News / Europe

    E coli: Good Bacteria Gone Bad

    Outbreak in Europe focuses attention on deadly strain

    Samples are taken from a cucumber for a molecular biological test in Brno, Czech Republic on Wednesday, June 1, 2011.
    Samples are taken from a cucumber for a molecular biological test in Brno, Czech Republic on Wednesday, June 1, 2011.

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    As a major outbreak of a highly toxic strain of E. coli bacteria continues to sicken residents of Europe, medical experts are racing to find the source.

    E. coli has become a growing public health problem in recent years. The bacteria doesn't usually cause any trouble, says University of Minnesota microbiology professor Michael Sadowski. "E. coli is a normal inhabitant of the intestinal tract of warm-blooded animals."

    That means you, me, our livestock and even wild animals are all carrying strains of E. coli around in our guts. The types that cause disease are rare, Sadowski says.

    "The majority of E. coli are in fact considered to be harmless. And they carry out various biochemical processes in your intestine and they help you digest food."

    E. coli and how it is transmitted

    E. coli is an abbreviation for Escherichia, which is a large and diverse group of bacteria. Most strains are harmless, others can cause illness. Symptoms include stomach cramps, diarrhea and vomiting. The major source is cattle, but other animals, foods and liquids may spread contamination to people.

    • Shiga toxin-producing E. coli

      This is a dangerous form of E. coli known by the acronym STEC. The best known strain of this STEC (also called 0157) was identified in 1982. Transmission and symptoms are similar to the most common form of E. coli.

    • EHEC

      A very serious infection is enterohaemorrhagic E. coli known by the acronym EHEC. It produces toxins, known as verotoxins or Shiga-like toxins. It may lead to life threatening diseases such as hemolytic uremic syndrome, or HUS.

    • HUS

      Scientists believe this is responsible for the European outbreak, originating from a potentially life threatening strain of STEC (0104). HUS afflicts the kidneys, blood and central nervous system.

    And the majority have remained relatively harmless until fairly recently, says University of Minnesota food safety professor Francisco Diez. "We didn't have this type of organism before 1982."

    That's when the first deadly strain of E. coli appeared in hamburger meat in the United States. Before then, Diez says, E. coli wasn't even considered a disease-causing germ.

    According to Diez, it is not clear exactly how this new virulence developed. It may have been changes in the bacteria, or changes in the way food is produced or distributed. Whatever the cause, E. coli is now turning up in a growing number of fruits and vegetables including apples, lettuce, and spinach.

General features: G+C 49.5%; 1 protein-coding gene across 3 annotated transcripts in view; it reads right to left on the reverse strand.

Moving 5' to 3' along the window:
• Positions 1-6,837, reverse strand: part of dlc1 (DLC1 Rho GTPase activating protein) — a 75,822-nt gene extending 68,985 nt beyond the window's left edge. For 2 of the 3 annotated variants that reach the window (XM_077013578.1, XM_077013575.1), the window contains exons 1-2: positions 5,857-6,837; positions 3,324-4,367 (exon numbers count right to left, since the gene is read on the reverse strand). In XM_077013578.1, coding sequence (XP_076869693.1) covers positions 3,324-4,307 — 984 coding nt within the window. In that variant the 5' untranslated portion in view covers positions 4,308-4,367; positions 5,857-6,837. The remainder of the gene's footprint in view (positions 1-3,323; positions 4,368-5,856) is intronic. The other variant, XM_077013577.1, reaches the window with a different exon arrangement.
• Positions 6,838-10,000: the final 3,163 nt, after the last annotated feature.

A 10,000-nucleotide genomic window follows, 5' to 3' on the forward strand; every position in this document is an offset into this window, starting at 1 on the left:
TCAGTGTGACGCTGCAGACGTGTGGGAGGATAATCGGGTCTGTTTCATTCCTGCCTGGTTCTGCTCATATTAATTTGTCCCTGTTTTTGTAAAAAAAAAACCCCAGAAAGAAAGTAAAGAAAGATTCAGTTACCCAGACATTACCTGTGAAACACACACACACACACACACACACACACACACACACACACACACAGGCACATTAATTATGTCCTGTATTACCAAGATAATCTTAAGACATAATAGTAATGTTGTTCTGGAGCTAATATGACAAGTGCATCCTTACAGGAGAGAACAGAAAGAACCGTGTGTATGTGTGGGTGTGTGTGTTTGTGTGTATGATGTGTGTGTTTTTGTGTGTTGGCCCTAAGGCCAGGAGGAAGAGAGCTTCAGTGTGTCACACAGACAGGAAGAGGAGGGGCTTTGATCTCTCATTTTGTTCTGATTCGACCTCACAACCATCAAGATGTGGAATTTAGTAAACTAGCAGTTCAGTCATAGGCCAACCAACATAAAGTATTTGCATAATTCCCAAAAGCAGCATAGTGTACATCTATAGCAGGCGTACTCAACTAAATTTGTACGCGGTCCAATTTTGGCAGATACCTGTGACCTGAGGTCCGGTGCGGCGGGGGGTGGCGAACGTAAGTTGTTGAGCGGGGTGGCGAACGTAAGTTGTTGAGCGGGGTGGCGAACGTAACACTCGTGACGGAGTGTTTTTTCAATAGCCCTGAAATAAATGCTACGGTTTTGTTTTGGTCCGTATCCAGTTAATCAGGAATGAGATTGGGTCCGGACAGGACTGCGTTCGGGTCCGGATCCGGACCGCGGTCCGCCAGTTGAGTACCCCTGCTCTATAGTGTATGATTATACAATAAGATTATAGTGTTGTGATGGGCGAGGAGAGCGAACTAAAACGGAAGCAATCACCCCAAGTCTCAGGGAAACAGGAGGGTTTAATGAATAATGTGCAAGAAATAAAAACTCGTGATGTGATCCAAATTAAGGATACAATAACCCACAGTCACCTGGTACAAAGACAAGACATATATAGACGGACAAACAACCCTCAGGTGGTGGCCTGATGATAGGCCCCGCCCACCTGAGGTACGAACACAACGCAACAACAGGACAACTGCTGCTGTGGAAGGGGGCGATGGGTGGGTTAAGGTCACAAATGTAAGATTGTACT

For a germ that was first found in meat, it seems like a long way to the produce aisle. But Diez says there is a connection.


    "We've seen an increase in cases of produce-associated outbreaks, but ultimately the source is cattle."

    He says cattle-manure fertilizer that has not been well composted may still carry live bacteria from the animals’ gut. Or manure may contaminate irrigation water. It could also be on the hands of someone picking or sorting the produce. Add storage, transportation, and preparation as other places between the farm and the fork where food can become contaminated with the bacteria.

    That's part of why tracing an outbreak to its source is so difficult. In Europe, officials originally blamed Spanish-grown cucumbers, but now they are not so sure. Other suspects include tomatoes and lettuce.

    The problem is, those are all common salad ingredients.

    "It's hard to find enough people that only ate one, and only ate one once in the time period before their infection," says Christopher Braden, head of the foodborne disease section at the U.S. Centers for Disease Control and Prevention." They're commonly eaten. They're commonly eaten together. So to try to tease one apart as to which one is the culprit can be difficult."

    Spain maintains that its cucumbers have been falsely accused. Spanish farmers are losing huge amounts of money, and they are furious.

    The CDC was in a similar position in 2008 when it blamed tomatoes for a salmonella outbreak that ultimately was pinned on peppers.

    Braden says it can be a hard decision to make when you have preliminary information that points to a suspect. "And in the meantime, people are getting ill and possibly dying in large numbers. Sometimes there's a real balancing act between being fast and being right. Often times it's really hard to do both."

    He adds that, if their first suspicions proved correct, they could also be criticized if they did not act.

    There are still a lot of unknowns about the current European outbreak, and it will likely be some time before they are all resolved.

    In the meantime, the advice remains the same: wash your hands after using the toilet, and before preparing food and eating, and wash counters and utensils that come in contact with raw meat.

    And if you are concerned about the cleanliness of raw vegetables, cook them well.


    Steve Baragona

    Steve Baragona is an award-winning multimedia journalist covering science, environment and health.

    He spent eight years in molecular biology and infectious disease research before deciding that writing about science was more fun than doing it. He graduated from the University of North Carolina at Chapel Hill with a master’s degree in journalism in 2002.

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